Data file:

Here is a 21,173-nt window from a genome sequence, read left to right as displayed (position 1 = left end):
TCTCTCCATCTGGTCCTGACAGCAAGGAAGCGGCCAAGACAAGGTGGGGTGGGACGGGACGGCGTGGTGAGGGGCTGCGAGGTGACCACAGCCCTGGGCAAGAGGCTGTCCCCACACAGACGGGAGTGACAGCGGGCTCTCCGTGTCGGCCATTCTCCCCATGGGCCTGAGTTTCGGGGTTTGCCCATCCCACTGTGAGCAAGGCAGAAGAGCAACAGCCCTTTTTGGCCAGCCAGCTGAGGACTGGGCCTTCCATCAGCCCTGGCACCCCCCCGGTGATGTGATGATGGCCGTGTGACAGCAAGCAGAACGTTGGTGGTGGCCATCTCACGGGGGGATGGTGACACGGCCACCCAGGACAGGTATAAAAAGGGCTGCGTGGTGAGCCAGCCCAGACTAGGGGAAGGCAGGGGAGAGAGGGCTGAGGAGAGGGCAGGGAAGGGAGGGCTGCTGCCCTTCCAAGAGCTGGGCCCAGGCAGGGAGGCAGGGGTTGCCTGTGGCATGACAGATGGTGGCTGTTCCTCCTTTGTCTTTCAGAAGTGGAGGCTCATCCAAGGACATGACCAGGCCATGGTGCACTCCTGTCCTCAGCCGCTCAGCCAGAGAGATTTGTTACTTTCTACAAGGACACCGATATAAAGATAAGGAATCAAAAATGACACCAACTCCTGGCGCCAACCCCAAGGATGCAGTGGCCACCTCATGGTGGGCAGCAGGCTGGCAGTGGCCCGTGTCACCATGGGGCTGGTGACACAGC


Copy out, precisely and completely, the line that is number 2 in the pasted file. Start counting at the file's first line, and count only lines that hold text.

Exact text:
TCTCTCCATCTGGTCCTGACAGCAAGGAAGCGGCCAAGACAAGGTGGGGTGGGACGGGACGGCGTGGTGAGGGGCTGCGAGGTGACCACAGCCCTGGGCAAGAGGCTGTCCCCACACAGACGGGAGTGACAGCGGGCTCTCCGTGTCGGCCATTCTCCCCATGGGCCTGAGTTTCGGGGTTTGCCCATCCCACTGTGAGCAAGGCAGAAGAGCAACAGCCCTTTTTGGCCAGCCAGCTGAGGACTGGGCCTTCCATCAGCCCTGGCACCCCCCCGGTGATGTGATGATGGCCGTGTGACAGCAAGCAGAACGTTGGTGGTGGCCATCTCACGGGGGGATGGTGACACGGCCACCCAGGACAGGTATAAAAAGGGCTGCGTGGTGAGCCAGCCCAGACTAGGGGAAGGCAGGGGAGAGAGGGCTGAGGAGAGGGCAGGGAAGGGAGGGCTGCTGCCCTTCCAAGAGCTGGGCCCAGGCAGGGAGGCAGGGGTTGCCTGTGGCATGACAGATGGTGGCTGTTCCTCCTTTGTCTTTCAGAAGTGGAGGCTCATCCAAGGACATGACCAGGCCATGGTGCACTCCTGTCCTCAGCCGCTCAGCCAGAGAGATTTGTTACTTTCTACAAGGACACCGATATAAAGATAAGGAATCAAAAATGACACCAACTCCTGGCGCCAACCCCAAGGATGCAGTGGCCACCTCATGGTGGGCAGCAGGCTGGCAGTGGCCCGTGTCACCATGGGGCTGGTGACACAGC